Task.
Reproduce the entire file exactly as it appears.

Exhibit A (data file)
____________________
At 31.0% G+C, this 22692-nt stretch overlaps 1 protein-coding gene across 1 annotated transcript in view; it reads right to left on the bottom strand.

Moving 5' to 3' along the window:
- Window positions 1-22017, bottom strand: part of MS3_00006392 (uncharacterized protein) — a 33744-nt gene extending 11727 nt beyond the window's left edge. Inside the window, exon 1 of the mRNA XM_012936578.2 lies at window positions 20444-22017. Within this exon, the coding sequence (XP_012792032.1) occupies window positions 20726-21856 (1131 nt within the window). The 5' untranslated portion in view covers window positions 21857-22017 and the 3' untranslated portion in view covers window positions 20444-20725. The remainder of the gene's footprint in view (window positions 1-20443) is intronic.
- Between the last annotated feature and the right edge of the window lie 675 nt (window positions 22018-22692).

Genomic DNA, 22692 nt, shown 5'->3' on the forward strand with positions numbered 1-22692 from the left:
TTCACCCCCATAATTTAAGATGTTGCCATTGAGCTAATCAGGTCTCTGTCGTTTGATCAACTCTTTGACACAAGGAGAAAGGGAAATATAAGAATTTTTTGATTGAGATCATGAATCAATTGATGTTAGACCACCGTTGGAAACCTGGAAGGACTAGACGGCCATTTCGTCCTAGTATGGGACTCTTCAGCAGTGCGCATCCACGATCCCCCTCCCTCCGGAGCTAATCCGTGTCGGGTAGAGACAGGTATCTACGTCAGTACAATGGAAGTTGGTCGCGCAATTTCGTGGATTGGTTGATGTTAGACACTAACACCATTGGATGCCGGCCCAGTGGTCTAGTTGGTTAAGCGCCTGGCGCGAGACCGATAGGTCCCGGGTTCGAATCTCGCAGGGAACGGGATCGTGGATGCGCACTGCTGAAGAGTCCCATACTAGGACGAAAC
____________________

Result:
At 31.0% G+C, this 22692-nt stretch overlaps 1 protein-coding gene across 1 annotated transcript in view; it reads right to left on the bottom strand.

Moving 5' to 3' along the window:
- Window positions 1-22017, bottom strand: part of MS3_00006392 (uncharacterized protein) — a 33744-nt gene extending 11727 nt beyond the window's left edge. Inside the window, exon 1 of the mRNA XM_012936578.2 lies at window positions 20444-22017. Within this exon, the coding sequence (XP_012792032.1) occupies window positions 20726-21856 (1131 nt within the window). The 5' untranslated portion in view covers window positions 21857-22017 and the 3' untranslated portion in view covers window positions 20444-20725. The remainder of the gene's footprint in view (window positions 1-20443) is intronic.
- Between the last annotated feature and the right edge of the window lie 675 nt (window positions 22018-22692).

Genomic DNA, 22692 nt, shown 5'->3' on the forward strand with positions numbered 1-22692 from the left:
TTCACCCCCATAATTTAAGATGTTGCCATTGAGCTAATCAGGTCTCTGTCGTTTGATCAACTCTTTGACACAAGGAGAAAGGGAAATATAAGAATTTTTTGATTGAGATCATGAATCAATTGATGTTAGACCACCGTTGGAAACCTGGAAGGACTAGACGGCCATTTCGTCCTAGTATGGGACTCTTCAGCAGTGCGCATCCACGATCCCCCTCCCTCCGGAGCTAATCCGTGTCGGGTAGAGACAGGTATCTACGTCAGTACAATGGAAGTTGGTCGCGCAATTTCGTGGATTGGTTGATGTTAGACACTAACACCATTGGATGCCGGCCCAGTGGTCTAGTTGGTTAAGCGCCTGGCGCGAGACCGATAGGTCCCGGGTTCGAATCTCGCAGGGAACGGGATCGTGGATGCGCACTGCTGAAGAGTCCCATACTAGGACGAAAC